Federer will be 39 when he returns to action, but is yet to speculate as to when he may close the curtain on his record-breaking career. He is currently the second oldest man in the top 200 on the ATP Tour after Croatia’s Ivo Karlovic, who is 41.

Besides the Olympics, the Swiss Maestro is also setting his eye on Wimbledon where he has claimed the men’s title a record eight times. However, he hasn’t won a major title since the 2018 Australian Open. The Grass-court major has been cancelled this year for the first time since 1945 due to the COVID-19 pandemic.

“Of course I miss Wimbledon, of course I would like to be there currently playing on Centre Court for a place in the second week,” he said.
“Clearly, one of my big goals, and that’s why I do recovery work every day and work so hard, and why I’m preparing for a 20-week physical preparation block this year, is because I hope to play at Wimbledon next year.”

Even though he is not playing for the rest of the year, Federer incredibly still has a chance of qualifying for the ATP Finals due to recent changes in the rankings calculations. Due to the pandemic, players are now allowed to use their best results at 18 tournaments based on a 22-month period instead of 12 months. Something that could enable him to remain inside the top eight until the end of 2020 depending on how his rivals fair.

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ATP Announces 22-Month Ranking System To Support Players Amid COVID-19 Pandemic

Parts of the changes have been done to help support those who prefer not to or can not travel to tournaments due to safety concerns.



The ATP Tour has revised their calculations for this year’s ranking system with the governing body admitting that the new changes could also be applied in 2021 amid the COVID-19 pandemic.


Players on the men’s Tour have been given a wider period where they can select their best tournaments to determine their ranking. Prior to the suspension of competitive tennis, male players were allowed to select their 18 best performances in tournaments within a 52-week period. This has now been expanded to 22 months (March 2019-December 2020). Although they are not allowed to use the same tournament twice.

In a press release the ATP says their new measures allows ‘flexibility and fairness’ with players on the tour. Furthermore, it has been designed with the possibility of the rules continuing into 2021 should the ongoing pandemic continue to disrupt the Tour in some degree. Outlining their objectives, the ATP says one of their goals is to protect those who ‘cannot or prefer not to compete in 2020 due to health & safety.’ A point recently raised by Australian player Alexei Popyrin who has voiced concerns about playing at the US Open.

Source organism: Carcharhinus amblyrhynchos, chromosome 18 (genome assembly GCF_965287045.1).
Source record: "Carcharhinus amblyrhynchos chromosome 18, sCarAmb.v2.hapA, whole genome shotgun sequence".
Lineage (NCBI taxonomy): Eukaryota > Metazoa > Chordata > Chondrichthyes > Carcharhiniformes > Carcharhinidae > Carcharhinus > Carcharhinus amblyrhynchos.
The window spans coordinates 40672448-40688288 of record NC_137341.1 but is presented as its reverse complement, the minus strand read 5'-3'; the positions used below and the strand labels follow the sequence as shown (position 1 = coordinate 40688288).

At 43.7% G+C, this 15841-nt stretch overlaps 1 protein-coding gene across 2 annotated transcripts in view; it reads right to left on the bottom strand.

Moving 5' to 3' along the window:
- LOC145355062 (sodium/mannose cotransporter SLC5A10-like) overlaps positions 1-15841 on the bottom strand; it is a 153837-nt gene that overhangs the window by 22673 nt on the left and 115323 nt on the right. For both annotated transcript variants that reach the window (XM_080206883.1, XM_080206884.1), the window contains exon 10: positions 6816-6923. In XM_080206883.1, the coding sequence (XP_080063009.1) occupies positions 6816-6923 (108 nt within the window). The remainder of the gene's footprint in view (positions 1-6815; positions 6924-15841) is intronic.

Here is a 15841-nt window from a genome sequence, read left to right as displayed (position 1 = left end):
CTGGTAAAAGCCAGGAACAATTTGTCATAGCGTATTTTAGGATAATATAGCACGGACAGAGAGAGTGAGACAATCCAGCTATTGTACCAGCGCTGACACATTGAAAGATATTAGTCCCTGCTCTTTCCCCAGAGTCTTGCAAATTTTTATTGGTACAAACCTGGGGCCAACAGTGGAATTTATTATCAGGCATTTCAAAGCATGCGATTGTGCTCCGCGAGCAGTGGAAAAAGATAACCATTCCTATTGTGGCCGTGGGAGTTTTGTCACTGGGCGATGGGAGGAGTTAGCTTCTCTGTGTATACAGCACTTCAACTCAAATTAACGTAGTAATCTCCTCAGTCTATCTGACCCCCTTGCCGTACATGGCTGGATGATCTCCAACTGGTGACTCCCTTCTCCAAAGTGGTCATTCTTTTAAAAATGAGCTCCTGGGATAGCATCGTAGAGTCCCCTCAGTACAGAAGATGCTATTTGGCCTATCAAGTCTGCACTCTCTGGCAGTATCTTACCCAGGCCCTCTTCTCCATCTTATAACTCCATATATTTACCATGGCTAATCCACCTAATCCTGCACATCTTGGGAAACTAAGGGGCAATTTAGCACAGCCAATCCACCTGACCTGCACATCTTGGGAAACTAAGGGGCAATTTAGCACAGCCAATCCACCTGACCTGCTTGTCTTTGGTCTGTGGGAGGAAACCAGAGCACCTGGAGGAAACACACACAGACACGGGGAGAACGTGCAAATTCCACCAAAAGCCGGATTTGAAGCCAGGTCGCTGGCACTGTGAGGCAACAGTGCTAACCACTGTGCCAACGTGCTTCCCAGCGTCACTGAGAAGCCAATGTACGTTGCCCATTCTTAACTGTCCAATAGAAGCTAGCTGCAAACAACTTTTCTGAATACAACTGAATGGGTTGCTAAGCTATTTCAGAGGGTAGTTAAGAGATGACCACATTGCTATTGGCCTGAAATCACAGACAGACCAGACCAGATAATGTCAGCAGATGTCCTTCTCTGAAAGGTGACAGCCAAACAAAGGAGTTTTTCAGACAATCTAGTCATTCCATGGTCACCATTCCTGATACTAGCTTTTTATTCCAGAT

“There are talks regarding the US Open but I really don’t want to go with the situation in America right now,” Popyrin said at the Ultimate Tennis Showdown over the weekend.
“But we have to see if we would be forced to go because of ranking points.
“If the ranking points won’t be frozen, then most of us would be forced to go play cause our ranking will drop and we wouldn’t have any say in it.
“But if the rankings are frozen, then I am staying here.
“I will stay in Europe where it’s safe with my family.”

As a result of the changes, it remains to be seen if this will have any effect on other players concerning their decision to play at the New York major which will be held behind closed doors for the first time in history. Some parts of America have reported a surge in COVID-19 cases with 52,228 New Cases being reported on July 5th.

Under the new calculations, no player will have less ranking points than what they currently have at present. The ATP rankings have been frozen since March 16th but will resume on the Monday after the first tournament in the revised calendar concludes.

There are exceptions to the new 22-month ruling. Qualification for the ATP Finals will still be based on 52 weeks because the event is classed as an ‘additional tournament.’ Therefore it doesn’t count as one of the 18 key events to determine a player’s ranking. Points from last year’s tournament will drop off on November 9th after the Paris Masters. The reason for doing so is to make the chances of qualifying more fair. Furthermore Challenger and ITF events will also be based on the 52-week rule because ‘events are scheduled on a one-year basis and do not have consistent spots in the calendar.’

The ATP Tour is set to resume at the Citi Open in Washington during the second week of August.

A full FAQ of the new ranking system can be read here.